The more you write on your “Done List,” the less likely your co-workers are to read what you write. 81% of educated people don’t even read what they see—they skim.
I Done This 2.0 automatically sets the default length of a Done List post at about 12 words. We’ll never limit the amount of words you post, but the default setting encourages you to fit your post on one line, like this:
It’s easy to go back to the original form, which didn’t have a default word count, by checking this box:
But here’s why we think you shouldn’t.
Get a dose of happy
Breaking up longer, wordier items into shorter ones on your Done List can actually make you happier. Marking more items as “done” spikes your level of dopamine, a hormone that causes you to feel satisfied and more motivated. Dopamine also makes you more productive—when we feel its effects, we’re hardwired to try to get another rush by working even harder.
Get your dopamine high by splitting up longer list items into individual, short bullet points. Instead of writing, “Went shopping and looked at coffee machines, got extra desks, re-stocked on office supplies, and bought Halloween candy for trick-or-treaters,” try it like this:
- Looked at coffee machines
- Got extra desks
- Re-stocked on office supplies
- Bought Halloween candy for trick-or-treaters
It’s easier for your co-workers to skim and retain the information they need—and you’ll get that extra dopamine boost.
Balance brevity and clarity
It’s tempting to show off your big vocabulary, but using “$5 words” obstructs even your most intelligent colleagues from understanding what you have to say. (Did you know that emails sent at a third grade level are 36% more likely to get responses than emails sent at a college age level?)
If your co-workers have to Google what “erudite” means, they’ve probably already lost interest. It’s possible to be concise, clear, and intelligent at the same time—all it takes is a few strategies.
Specify, Specify, Specify
A Yale social psychology experiment showed that people are more likely to do something that benefits them when they have the specific knowledge of how to do it. Specificity can call your boss to action, too—the more specific the language on your Done List, the more likely it is that your boss will take steps to eliminate your blockers.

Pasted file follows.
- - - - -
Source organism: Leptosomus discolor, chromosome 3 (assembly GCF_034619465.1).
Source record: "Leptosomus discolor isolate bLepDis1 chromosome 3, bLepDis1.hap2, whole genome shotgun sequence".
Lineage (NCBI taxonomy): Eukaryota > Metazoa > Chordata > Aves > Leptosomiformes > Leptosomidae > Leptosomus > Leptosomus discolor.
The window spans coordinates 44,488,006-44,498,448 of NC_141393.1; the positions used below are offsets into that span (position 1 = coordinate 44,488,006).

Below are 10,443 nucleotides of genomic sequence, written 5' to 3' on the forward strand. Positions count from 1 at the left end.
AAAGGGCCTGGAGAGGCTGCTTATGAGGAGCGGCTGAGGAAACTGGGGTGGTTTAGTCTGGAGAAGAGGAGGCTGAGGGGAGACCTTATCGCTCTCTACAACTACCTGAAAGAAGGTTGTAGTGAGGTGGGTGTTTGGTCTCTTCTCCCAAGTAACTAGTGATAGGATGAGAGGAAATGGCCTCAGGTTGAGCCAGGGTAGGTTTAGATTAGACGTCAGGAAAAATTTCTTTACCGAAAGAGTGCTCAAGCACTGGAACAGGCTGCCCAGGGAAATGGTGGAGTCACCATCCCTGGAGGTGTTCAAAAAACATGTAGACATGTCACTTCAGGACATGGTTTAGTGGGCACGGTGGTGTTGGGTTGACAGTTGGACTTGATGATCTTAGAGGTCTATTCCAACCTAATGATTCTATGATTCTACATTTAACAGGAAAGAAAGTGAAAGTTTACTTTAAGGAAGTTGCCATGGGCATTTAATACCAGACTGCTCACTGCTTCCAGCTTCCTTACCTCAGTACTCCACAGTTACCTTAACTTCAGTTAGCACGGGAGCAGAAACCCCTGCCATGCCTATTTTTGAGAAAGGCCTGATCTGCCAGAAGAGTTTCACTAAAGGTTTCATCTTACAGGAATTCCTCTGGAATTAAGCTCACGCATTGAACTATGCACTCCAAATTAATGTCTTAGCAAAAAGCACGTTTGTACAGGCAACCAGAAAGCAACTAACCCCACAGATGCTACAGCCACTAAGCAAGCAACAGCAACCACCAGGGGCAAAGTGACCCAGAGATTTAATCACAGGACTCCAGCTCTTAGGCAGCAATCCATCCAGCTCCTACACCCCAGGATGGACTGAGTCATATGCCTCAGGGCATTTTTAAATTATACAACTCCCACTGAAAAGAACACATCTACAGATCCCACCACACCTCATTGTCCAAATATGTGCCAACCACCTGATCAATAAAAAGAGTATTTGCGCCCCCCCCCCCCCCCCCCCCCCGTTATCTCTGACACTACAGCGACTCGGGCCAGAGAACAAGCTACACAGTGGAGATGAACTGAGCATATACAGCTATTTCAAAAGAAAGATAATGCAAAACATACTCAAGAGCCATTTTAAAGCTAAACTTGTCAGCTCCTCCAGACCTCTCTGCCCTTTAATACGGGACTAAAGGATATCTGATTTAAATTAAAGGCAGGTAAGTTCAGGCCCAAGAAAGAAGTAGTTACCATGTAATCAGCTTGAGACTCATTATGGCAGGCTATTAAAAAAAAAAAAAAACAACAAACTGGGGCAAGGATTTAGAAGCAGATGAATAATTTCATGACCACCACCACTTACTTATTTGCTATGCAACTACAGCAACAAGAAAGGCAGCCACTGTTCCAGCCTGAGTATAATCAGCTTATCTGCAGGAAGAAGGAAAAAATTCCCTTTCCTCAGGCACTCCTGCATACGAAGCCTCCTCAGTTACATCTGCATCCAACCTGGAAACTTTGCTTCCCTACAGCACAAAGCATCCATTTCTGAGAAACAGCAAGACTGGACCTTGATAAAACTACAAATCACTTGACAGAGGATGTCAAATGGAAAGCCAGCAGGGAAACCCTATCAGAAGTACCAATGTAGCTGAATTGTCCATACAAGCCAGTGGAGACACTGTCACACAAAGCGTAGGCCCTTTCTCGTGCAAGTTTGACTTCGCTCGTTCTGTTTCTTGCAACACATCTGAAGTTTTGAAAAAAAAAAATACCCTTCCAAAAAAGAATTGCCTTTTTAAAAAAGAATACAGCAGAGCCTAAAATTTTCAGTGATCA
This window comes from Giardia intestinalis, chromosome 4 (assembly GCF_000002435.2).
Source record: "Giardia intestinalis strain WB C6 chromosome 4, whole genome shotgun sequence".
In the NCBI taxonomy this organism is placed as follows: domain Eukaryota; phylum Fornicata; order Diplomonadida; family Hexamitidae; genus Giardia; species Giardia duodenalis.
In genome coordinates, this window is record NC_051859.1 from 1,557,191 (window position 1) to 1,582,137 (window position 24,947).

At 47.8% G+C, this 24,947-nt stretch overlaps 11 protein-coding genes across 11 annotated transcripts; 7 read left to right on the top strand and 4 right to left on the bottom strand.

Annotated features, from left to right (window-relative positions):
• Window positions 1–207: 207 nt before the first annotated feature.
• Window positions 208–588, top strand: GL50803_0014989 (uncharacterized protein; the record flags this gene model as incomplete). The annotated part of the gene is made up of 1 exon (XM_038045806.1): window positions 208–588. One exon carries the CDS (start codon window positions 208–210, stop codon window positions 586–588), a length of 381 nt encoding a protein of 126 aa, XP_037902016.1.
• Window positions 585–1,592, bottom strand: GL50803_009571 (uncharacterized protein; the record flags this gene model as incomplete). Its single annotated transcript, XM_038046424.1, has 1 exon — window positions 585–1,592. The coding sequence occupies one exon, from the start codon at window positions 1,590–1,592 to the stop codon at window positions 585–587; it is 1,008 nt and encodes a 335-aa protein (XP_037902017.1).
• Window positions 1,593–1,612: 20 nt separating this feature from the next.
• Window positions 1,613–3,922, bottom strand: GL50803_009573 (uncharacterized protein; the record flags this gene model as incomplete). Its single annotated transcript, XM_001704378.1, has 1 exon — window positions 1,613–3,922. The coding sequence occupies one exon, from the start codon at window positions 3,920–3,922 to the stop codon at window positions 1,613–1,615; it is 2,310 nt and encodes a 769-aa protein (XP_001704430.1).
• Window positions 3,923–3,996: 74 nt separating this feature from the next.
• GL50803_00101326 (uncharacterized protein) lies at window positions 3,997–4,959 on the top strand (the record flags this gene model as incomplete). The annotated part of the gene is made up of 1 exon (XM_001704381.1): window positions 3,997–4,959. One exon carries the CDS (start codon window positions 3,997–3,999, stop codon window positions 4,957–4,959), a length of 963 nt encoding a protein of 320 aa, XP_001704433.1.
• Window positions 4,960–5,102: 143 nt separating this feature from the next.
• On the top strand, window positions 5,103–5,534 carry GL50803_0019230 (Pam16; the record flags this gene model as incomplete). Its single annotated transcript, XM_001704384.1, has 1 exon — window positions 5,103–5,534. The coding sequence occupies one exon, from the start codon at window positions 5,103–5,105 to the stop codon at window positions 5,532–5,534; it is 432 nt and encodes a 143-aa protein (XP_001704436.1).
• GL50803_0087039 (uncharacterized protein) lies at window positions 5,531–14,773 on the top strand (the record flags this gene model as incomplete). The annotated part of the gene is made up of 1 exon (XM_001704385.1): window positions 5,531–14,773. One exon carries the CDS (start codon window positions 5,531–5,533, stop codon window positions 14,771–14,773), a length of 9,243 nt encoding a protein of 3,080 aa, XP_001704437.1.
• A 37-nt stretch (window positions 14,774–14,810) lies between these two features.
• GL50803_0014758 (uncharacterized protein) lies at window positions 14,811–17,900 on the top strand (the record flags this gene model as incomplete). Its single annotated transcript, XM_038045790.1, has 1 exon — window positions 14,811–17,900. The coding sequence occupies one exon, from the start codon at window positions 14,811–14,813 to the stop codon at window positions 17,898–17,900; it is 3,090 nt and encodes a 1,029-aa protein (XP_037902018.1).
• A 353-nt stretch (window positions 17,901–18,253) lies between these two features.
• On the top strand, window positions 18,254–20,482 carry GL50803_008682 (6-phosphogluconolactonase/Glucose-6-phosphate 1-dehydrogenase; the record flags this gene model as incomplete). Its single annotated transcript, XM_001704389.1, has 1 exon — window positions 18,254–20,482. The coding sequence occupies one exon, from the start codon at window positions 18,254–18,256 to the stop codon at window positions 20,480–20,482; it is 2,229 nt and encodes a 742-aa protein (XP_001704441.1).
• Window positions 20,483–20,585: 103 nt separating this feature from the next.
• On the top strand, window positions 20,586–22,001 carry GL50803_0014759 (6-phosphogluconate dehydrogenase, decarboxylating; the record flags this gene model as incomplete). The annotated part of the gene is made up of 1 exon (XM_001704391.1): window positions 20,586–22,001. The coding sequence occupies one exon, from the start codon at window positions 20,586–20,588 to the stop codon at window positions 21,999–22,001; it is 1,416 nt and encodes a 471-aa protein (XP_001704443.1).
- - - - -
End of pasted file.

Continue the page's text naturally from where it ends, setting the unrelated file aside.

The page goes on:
One way to put specificity in your writing is by learning how to identify vague language. Here are some examples:
- Handled: “I handled the coffee machine problem,” vs. “I fixed the broken coffee machine.”
- Stuff: “I wrote stuff for the blog,” vs. “I wrote this week’s blog post.”
- Aspects: “I worked on different aspects of the marketing plan,” vs. “I worked on social media strategy and online outreach.”
- Degree: “I fixed the website code, to a degree,” vs. “I fixed the image settings, but not the color scheme yet.”
The key is to make sure your words are specific enough that they carry the same meaning for everyone. If your department has the power go out once a week, they’d know about “the electricity situation,” but other departments wouldn’t. Calling it “the electricity outages” is a one-word change that clarifies what you’re talking about for everyone.
Don’t Indulge Yourself; Inform Your Co-workers
To-do lists used to be just for you, but now they’re a tool for your whole team. I Done This makes your lists of goals, blockers, and achievements public. You have to remember that your Done List is not just a personal list—it’s meant for communicating.
Here are questions to ask yourself to make sure your colleagues can get as much from your Done Lists as you do:
- Am I being inclusive of everyone? Or am I using technical jargon that only my department can understand?
- Am I including a thorough account of what I did with my day? Am I including a thorough account of my blockers, or what kept me from achieving my goals?
- Am I getting their attention? Did I make my point clearly, or is it muddled in a wall of text?
Writing is a conversation—if you think about what your co-workers need to hear, what you need to say will flow onto the page more naturally.
Google’s Project Aristotle research on making the perfect team showed that good teams are effective because they respect each other. Through our Done Lists, we respect the work that we all do every day to make the team succeed. But by writing short posts, we also respect each other’s time.
We’ve given you enough tips that we know you can write concisely, clearly, and confidently, but it’s up to you to implement them. Once you do, you can (briefly) add to your Done List!
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